Two Spies Reach out From the Grave by Chad Huskins [8/10]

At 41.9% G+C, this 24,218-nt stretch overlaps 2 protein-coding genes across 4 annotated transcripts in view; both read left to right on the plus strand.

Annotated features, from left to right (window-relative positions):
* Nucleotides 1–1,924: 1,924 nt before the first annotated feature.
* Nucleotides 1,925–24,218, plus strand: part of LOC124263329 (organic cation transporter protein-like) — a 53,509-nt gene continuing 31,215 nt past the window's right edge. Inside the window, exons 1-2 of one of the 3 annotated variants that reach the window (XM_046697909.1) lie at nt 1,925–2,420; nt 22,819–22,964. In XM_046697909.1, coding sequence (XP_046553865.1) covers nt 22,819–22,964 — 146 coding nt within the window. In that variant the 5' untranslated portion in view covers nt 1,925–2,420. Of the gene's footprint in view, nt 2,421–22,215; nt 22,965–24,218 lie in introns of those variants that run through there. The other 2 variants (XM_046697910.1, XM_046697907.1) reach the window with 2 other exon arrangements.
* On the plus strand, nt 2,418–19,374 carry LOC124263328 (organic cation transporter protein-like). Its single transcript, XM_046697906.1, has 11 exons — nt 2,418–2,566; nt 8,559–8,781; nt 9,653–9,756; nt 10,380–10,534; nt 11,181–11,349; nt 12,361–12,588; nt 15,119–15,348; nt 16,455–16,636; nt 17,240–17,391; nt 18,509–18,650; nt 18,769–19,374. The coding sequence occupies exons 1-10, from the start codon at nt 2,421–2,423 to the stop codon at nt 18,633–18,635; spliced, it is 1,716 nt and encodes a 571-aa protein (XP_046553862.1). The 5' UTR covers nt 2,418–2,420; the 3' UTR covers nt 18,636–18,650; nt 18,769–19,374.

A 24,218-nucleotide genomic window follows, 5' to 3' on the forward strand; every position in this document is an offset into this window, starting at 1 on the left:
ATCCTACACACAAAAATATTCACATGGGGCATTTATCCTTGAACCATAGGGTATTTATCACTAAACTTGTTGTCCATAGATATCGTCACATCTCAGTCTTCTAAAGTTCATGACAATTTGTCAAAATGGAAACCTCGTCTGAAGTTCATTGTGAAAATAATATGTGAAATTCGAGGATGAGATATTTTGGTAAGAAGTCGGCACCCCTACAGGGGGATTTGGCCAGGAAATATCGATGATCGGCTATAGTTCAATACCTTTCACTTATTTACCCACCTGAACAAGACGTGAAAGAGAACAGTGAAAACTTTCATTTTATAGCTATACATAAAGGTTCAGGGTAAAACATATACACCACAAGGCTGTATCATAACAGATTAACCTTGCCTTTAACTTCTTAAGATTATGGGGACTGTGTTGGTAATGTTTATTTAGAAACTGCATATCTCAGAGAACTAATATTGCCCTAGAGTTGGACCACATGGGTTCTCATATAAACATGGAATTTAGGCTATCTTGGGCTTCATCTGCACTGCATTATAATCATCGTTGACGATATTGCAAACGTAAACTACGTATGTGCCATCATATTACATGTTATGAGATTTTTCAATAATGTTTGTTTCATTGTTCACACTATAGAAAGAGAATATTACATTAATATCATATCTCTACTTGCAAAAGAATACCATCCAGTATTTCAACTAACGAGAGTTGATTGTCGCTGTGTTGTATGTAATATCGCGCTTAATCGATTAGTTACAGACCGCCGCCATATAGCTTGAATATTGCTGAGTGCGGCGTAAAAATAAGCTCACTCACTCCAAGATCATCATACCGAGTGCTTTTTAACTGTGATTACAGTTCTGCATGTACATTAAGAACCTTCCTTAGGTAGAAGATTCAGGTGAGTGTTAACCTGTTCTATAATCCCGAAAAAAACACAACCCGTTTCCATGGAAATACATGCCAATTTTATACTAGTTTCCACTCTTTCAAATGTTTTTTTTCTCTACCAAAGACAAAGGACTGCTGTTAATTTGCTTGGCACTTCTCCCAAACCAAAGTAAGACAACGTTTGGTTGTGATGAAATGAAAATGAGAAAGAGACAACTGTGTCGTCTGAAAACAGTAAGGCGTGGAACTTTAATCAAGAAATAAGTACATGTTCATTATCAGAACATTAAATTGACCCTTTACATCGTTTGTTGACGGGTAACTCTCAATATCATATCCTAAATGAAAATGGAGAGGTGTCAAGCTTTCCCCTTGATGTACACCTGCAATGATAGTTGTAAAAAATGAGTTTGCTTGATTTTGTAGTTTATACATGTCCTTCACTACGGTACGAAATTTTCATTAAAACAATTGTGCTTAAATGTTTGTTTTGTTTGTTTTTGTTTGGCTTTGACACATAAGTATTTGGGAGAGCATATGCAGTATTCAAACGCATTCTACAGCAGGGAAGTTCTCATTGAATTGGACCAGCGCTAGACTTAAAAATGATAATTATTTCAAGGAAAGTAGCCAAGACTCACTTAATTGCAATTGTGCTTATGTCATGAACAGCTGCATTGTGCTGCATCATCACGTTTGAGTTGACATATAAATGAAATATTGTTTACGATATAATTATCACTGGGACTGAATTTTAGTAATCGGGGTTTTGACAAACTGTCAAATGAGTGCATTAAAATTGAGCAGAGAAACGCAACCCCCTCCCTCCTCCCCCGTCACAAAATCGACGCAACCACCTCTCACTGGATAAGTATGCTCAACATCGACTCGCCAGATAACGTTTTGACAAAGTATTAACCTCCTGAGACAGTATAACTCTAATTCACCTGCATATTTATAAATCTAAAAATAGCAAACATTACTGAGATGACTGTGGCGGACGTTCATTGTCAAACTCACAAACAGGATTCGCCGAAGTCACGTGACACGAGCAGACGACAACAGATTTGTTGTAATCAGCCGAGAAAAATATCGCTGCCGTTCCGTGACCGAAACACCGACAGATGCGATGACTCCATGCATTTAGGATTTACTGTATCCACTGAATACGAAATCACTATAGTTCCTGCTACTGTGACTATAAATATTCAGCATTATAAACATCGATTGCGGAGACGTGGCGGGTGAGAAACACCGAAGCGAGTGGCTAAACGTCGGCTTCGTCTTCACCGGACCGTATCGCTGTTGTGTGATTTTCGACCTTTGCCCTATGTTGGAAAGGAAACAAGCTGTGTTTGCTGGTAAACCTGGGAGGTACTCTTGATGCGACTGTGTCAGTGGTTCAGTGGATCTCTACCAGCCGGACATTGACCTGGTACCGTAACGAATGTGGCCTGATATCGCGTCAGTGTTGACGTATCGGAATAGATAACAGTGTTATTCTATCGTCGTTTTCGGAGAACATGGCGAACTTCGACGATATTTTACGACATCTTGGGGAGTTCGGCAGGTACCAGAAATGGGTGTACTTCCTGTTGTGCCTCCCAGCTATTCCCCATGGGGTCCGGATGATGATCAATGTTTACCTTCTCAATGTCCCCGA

Mission Impossible meets Berlin Station. “Two Spies Reach out From the Grave” is that rarity, a boy’s own adventure with a super spy, implanted earpiece giving him a window into the world, combined with modern-day geopolitical intrigue and treachery. Nathan Adamson careens around the world, sent in on impossible assignments in impossible places, while a very old (actually very, very old) ex-French Resistance spy, Nathan’s friend, unearths secrets from the past. Chad Huskins writes in a clipped yet fulsome, “right there in the middle” first-person style that works brilliantly, with no friction at all between one place and the next, and the fight or flight scenes are kinetic. Characterisation is surprisingly deep for such a novel. I loved the varied locales lit by a torchlight of battlefield intrigue and the author’s knowledge of the arcane world of the modern spy seems amazingly complete. There is a sense in which the plot grows absurd, but as with the MI franchise, you go with the flow, just to follow our hero and heroine to the double-crossing end. A vibrant new entry into a genre mostly full of forgettable heroes and battles.

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